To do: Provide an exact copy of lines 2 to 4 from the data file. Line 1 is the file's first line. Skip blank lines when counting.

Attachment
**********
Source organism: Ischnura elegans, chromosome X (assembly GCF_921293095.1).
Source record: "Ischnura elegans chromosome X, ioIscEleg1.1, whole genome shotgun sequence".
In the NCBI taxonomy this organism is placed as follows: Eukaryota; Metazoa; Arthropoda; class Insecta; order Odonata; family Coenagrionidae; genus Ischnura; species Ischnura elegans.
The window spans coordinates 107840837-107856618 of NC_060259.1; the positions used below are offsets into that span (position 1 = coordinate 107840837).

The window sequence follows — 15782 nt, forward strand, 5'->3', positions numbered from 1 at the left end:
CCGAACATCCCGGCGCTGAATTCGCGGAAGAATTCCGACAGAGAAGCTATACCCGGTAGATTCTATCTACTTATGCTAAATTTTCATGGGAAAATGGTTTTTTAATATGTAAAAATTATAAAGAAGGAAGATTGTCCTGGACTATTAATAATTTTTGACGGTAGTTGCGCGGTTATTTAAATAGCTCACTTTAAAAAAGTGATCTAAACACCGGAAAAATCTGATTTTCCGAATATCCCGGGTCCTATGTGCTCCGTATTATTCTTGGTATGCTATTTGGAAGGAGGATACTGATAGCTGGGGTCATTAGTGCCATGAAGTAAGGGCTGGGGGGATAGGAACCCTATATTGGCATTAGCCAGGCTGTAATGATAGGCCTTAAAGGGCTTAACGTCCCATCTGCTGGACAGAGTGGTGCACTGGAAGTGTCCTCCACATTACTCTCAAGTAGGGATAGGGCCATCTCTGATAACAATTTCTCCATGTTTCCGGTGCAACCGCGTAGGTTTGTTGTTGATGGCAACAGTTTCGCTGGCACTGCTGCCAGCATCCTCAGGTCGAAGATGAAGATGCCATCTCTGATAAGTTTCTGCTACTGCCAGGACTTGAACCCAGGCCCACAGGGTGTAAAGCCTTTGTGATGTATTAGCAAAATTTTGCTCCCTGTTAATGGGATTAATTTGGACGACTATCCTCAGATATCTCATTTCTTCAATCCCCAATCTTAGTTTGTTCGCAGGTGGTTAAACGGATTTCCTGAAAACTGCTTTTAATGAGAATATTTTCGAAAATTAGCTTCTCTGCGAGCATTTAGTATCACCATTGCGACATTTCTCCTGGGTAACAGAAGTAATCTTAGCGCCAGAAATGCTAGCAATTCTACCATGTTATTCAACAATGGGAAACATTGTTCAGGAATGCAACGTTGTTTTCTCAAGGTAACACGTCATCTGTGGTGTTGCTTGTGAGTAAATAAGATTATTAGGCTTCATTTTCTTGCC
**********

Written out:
Source record: "Ischnura elegans chromosome X, ioIscEleg1.1, whole genome shotgun sequence".
In the NCBI taxonomy this organism is placed as follows: Eukaryota; Metazoa; Arthropoda; class Insecta; order Odonata; family Coenagrionidae; genus Ischnura; species Ischnura elegans.
The window spans coordinates 107840837-107856618 of NC_060259.1; the positions used below are offsets into that span (position 1 = coordinate 107840837).